This is the widest part of the GIT, connecting esophagus and the duodenum.


Position :  
  • Supra colic

  • Extends from Epigastric to Left hypochondrial regions
  • Above transpyloric plane





  • Cardiac part
  • Body.
  • Fundus.
  • Pylorus


  • Anterior and posterior surfaces,
  • These meet along the lesser curvature and along the greater curvature.

Relations :  
  • The thoracic diaphragm
  • Left and quadrate lobes of the liver.
  • The anterior abdominal wall.

Separated by omental bursa from stomach bed containing:

  • Diaphragm above.
  • Spleen.
  • Left kidney and suprarenal.
  • Splenic artery.
  • Pancreas.
  • Transverse mesocolon.
  • Transverse colon and left colic flexure.

Blood supply  



On the lesser curvature:-

  • Right gastric, from hepatic artery
  • Left gastric, from coeliac trunk.

On the greater curvature:-

  • Right gastroepiploic, from the gastroduodenal artery.
  • Left gastroepiploic, from the splenic artery.

At the fundus:-

  • Short gastric arteries from the splenic artery.

These arteries anastomose extensively.

  • Posterior gastric artery frequently from the splenic artery.

Venous drainage

The veins of the stomach accompany the arteries for some distance.

  • The right gastro epiploic vein joins the superior mesenteric vein.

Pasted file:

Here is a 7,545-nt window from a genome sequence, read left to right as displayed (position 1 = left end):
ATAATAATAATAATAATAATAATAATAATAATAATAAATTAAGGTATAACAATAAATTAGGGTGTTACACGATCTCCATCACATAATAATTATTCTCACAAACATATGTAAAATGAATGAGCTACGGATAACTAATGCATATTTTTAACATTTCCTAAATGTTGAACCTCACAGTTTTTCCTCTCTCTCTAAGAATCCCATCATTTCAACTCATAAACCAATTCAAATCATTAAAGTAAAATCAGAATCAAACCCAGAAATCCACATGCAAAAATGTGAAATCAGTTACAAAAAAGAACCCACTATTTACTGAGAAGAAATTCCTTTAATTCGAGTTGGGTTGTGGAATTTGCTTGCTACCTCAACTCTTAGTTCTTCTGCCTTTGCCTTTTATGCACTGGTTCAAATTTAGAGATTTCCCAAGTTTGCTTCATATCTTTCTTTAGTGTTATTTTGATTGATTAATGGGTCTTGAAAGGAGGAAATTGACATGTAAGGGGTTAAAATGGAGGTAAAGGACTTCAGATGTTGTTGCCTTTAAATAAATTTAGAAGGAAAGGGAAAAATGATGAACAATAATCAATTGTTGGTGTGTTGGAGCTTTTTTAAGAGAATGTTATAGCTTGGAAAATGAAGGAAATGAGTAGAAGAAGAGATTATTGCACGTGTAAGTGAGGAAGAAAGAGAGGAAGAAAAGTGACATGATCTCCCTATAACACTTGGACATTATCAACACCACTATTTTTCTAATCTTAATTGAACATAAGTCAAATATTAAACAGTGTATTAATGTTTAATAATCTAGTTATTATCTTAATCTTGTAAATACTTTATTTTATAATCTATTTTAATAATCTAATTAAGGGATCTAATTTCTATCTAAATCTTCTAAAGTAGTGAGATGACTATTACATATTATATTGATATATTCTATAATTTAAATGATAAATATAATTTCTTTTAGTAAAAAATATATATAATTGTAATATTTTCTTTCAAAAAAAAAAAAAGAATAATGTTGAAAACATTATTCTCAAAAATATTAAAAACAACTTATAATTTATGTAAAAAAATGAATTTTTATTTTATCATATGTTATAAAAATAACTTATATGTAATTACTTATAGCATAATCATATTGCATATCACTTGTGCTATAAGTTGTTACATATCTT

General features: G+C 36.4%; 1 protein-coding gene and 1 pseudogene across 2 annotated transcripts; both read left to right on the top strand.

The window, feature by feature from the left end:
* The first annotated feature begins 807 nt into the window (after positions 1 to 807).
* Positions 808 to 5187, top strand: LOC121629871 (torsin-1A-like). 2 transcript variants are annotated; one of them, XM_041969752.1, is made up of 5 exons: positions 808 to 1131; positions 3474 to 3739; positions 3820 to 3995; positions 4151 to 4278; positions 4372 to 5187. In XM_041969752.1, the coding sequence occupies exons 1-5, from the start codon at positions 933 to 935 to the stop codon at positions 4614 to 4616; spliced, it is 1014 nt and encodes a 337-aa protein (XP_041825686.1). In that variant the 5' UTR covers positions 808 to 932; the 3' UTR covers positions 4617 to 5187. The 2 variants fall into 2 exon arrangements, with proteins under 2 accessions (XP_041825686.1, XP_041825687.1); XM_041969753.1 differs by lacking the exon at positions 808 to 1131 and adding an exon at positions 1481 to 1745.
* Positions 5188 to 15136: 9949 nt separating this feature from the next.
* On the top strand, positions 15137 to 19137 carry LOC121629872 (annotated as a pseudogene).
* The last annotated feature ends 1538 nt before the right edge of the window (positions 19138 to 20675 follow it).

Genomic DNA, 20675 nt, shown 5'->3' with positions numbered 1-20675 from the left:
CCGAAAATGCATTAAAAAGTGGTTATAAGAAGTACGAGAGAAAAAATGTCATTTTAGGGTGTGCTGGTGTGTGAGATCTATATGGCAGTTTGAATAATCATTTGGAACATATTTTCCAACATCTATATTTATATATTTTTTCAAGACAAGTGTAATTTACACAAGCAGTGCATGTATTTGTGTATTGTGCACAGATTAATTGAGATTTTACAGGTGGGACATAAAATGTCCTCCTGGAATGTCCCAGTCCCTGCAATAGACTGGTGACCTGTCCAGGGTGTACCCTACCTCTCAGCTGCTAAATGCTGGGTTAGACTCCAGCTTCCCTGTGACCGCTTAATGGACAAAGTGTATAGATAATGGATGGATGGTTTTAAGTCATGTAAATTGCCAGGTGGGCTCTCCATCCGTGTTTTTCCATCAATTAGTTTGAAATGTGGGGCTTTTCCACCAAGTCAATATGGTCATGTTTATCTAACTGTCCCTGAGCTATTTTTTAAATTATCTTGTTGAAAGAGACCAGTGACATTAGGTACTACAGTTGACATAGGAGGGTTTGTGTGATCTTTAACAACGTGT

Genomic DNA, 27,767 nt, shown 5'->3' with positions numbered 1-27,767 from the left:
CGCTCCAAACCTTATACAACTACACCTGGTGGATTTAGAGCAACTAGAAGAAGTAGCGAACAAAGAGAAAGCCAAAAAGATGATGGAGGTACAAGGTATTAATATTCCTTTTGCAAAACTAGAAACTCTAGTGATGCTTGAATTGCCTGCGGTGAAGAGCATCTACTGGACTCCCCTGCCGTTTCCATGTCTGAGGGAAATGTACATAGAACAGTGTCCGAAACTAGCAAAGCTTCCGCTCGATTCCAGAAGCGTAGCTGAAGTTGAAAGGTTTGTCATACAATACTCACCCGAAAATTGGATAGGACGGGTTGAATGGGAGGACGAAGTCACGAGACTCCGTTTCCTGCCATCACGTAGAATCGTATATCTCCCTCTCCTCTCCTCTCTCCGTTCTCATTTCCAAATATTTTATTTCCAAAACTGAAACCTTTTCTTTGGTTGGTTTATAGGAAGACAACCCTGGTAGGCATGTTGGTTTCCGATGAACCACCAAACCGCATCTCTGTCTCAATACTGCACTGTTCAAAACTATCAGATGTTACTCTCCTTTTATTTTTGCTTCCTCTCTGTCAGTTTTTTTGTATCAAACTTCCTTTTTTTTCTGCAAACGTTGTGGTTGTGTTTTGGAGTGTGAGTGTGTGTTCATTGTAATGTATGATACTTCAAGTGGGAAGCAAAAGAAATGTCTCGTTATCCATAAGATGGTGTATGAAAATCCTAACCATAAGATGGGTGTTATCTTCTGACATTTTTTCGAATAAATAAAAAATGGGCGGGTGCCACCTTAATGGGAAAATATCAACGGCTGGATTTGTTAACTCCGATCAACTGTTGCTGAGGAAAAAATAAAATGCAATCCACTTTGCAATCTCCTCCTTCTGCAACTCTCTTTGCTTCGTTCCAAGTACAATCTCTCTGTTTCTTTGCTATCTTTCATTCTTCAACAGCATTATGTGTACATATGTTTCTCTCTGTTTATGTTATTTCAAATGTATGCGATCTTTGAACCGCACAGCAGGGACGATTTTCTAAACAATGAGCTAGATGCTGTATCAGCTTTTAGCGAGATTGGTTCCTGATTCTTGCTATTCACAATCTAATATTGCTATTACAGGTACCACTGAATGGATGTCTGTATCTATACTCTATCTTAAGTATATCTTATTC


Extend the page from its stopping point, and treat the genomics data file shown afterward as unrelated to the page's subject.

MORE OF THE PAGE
• The left gastro epiploic vein joins the splenic vein.

  • Right gastric and left gastric join the portal vein.




Lymphatic drainage  

The lymphatics of the stomach tend to follow blood vessels and drain four main areas, with overlap:

  • Both surfaces of the upper body drain to left gastric nodes.
  • Fundus and lower left part of the body reach pancreatico splenic nodes close to the hilum of the spleen.
  • Lower right part of the greater curvature pass to the right gastro epiploic nodes.
  • Pylorus drains into pyloric, left gastric and hepatic nodes.

The valves of the lymphatics are arranged so that lymph tend to pass from the right part of the stomach towards the lesser curvature; and from the left part of the stomach towards the greater curvature.


Innervation :  

The stomach receives both sympathetic and parasympathetic innervation.

  • Sympathetic fibres are derived mainly from the coeliac plexus and travel along the branches of the coeliac artery. Occasional branches also reach the stomach from the left phrenic plexus, and sympathetic trunks. These fibres are probably vasomotor. Sensory fibres carrying pain follow these sympathetic pathways to the spinal cord.
  • Parasympathetic supply is from the vagus.

Home | Project Anatomy | Gross Anatomy | Topic Index | Chapter 30

Chapter 32: The Peritoneum and the Organs of the Gastrointestinal System
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